the rules are changing about this atm but off the top off my head it needs a fixed sink, cooker, bed and cupboard to qualify. my mate deals with this at the dvla but im away at the mo so cant check for you. but as rob says, you just have to send in pics….the only benifit really is cheaper insurance but then again my van isnt registered as a camper and its insured as one.
my mate told me about one van that was asked to be changed over and when he looked at the pics they had simply layed out two sleeping bags in the back of a builders van lol. needles to say that got rejected
edit; as above, also speed restrictions but the 10mph discrepancy for vans is seldom enforced anywayPosted 4 years ago
Cheers guys, very helpful.Posted 4 years ago
Interesting about the rules changing shortly Jonah, there must be a few on here who will be affected.
Found this on the google:
1.There must be a door that provides access to the living accommodation.
2.A bed, which is an integral part of the living quarters which has a minimum length of 1800mm or 6 feet. This can be converted at night from seats used for other purposes during the day but must be permanently fixed within the body of the vehicle.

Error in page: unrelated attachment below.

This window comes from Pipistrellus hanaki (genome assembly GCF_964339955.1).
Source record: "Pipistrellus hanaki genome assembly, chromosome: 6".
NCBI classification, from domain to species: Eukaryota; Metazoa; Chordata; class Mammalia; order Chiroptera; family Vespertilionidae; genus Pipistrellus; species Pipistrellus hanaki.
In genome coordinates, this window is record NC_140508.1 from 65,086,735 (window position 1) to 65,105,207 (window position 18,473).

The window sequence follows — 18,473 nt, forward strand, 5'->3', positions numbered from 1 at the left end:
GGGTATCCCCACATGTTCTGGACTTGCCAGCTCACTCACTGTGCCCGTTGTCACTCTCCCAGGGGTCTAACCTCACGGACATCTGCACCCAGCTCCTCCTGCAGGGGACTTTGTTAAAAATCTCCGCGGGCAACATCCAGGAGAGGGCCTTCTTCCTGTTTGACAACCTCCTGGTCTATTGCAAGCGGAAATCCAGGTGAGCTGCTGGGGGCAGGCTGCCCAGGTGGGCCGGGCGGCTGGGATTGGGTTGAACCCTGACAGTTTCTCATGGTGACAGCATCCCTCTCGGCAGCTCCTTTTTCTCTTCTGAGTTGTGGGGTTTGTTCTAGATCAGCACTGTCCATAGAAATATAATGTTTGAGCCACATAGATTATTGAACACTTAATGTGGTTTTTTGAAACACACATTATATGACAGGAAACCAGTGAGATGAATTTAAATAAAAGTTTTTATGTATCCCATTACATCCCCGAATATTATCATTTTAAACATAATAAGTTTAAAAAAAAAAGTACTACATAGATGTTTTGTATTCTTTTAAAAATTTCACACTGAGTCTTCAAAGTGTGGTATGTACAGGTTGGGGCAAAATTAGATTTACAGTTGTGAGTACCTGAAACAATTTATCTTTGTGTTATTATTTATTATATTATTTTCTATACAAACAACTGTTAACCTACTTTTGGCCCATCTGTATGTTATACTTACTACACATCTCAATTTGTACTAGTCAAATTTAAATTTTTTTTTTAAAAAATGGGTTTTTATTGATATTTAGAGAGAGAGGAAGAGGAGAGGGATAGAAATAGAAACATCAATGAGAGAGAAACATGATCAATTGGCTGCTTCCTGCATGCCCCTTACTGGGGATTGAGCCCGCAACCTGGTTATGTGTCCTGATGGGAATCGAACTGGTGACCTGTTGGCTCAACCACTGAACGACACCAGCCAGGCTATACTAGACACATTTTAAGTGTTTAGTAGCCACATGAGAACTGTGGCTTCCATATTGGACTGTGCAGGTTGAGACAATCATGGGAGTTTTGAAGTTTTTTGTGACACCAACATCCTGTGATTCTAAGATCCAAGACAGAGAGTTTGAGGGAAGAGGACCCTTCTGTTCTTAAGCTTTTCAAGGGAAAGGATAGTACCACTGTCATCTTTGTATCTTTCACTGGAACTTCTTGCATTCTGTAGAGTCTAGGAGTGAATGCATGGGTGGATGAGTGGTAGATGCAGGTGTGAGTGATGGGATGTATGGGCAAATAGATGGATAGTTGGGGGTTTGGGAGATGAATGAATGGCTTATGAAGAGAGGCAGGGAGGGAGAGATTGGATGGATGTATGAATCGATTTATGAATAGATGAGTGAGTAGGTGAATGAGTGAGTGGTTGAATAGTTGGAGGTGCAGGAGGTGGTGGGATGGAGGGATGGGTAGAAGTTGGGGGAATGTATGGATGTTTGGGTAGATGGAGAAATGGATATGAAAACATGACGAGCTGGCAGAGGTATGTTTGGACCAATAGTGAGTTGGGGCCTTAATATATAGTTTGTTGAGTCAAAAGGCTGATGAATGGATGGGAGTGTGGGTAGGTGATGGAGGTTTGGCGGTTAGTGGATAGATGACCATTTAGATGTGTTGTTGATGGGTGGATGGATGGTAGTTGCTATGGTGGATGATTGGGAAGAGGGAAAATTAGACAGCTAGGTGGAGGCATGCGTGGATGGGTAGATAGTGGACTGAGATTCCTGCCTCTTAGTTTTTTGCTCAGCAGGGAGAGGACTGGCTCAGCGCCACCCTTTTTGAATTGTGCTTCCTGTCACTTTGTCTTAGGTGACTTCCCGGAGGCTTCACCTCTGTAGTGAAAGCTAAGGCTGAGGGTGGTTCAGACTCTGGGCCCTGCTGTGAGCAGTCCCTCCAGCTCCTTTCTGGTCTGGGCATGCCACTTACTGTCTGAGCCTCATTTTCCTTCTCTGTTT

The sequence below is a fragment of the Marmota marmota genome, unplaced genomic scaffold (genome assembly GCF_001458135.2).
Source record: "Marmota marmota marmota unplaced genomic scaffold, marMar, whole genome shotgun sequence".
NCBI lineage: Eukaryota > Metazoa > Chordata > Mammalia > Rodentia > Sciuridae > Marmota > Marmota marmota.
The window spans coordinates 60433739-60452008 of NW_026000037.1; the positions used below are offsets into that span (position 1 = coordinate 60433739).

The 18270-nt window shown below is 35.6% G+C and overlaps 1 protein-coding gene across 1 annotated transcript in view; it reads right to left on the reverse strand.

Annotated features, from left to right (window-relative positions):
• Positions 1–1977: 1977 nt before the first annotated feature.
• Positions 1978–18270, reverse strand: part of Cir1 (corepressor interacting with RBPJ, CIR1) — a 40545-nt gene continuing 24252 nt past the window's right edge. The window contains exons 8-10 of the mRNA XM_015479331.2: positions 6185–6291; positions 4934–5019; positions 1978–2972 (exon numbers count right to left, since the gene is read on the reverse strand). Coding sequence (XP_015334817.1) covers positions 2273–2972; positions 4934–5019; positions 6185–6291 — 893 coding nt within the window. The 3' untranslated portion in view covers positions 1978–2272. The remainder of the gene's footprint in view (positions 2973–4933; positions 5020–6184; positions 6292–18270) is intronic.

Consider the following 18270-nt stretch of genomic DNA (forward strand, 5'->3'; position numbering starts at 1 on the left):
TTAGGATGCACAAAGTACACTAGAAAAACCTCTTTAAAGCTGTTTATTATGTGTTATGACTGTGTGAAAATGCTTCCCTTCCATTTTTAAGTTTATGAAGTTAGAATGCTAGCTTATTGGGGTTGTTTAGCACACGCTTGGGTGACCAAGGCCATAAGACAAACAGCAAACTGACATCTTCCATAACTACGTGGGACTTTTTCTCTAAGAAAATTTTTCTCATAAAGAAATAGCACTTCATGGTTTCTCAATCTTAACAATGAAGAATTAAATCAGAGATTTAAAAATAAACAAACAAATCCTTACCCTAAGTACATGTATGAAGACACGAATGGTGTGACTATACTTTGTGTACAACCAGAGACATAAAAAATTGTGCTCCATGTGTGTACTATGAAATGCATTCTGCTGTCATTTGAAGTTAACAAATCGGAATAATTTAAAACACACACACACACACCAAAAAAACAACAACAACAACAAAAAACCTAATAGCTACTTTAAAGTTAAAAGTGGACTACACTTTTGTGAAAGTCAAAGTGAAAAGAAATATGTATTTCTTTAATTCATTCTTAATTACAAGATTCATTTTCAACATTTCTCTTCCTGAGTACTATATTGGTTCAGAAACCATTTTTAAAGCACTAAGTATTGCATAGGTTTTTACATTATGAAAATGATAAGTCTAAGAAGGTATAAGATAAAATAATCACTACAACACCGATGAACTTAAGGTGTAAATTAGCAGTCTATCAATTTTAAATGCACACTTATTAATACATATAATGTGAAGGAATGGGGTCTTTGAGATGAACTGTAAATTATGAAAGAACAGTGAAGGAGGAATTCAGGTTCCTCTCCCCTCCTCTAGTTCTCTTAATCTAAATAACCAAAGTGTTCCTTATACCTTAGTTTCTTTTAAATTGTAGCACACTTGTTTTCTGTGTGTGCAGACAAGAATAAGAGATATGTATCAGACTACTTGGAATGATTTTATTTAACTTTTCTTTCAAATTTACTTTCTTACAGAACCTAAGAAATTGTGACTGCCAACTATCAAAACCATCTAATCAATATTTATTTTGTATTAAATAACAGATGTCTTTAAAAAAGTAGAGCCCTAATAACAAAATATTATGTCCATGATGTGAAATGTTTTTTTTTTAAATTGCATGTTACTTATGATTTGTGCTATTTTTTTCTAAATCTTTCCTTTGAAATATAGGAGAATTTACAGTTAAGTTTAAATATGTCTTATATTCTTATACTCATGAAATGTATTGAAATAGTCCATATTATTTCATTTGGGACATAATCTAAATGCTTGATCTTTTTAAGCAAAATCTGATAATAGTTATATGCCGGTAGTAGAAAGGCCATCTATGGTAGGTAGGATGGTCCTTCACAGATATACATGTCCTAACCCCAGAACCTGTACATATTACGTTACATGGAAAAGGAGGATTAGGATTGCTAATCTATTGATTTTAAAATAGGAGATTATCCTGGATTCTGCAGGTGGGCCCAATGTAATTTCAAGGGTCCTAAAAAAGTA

3.There must be a water storage tank or container on or in the vehicle.
4.A seating and dining area, permanently attached to the vehicle. The table may be detachable but must have some permanent means of attachment to the vehicle. It’s not good enough to have a loose table.
5.There must be a permanently fixed means of storage, a cupboard, locker or wardrobe.
6.There must be a permanently fixed cooking facility within the vehicle powered by gas or electricity.
7.There must be at least one window on the side of the accommodation.
If the vehicle has all of these minimum features present and permanently fixed and installed properly then you should be able to have it reclassified as a “Motor Caravan”. Not only is it a legal requirement for your campervan to be in the correct classification once it is on the V5C as a “Motor Caravan” it may also (dependant on its unladen weight) benefit from higher speed limits than a van, lower MOT costs, lower road tax and cheaper insurance (in most cases) than a van.
Mine meets criteria 1,2,3,5 and 7 so I don’t think it’s enough.
(Number 4 is a little odd, it must be both permenant and detachable?!)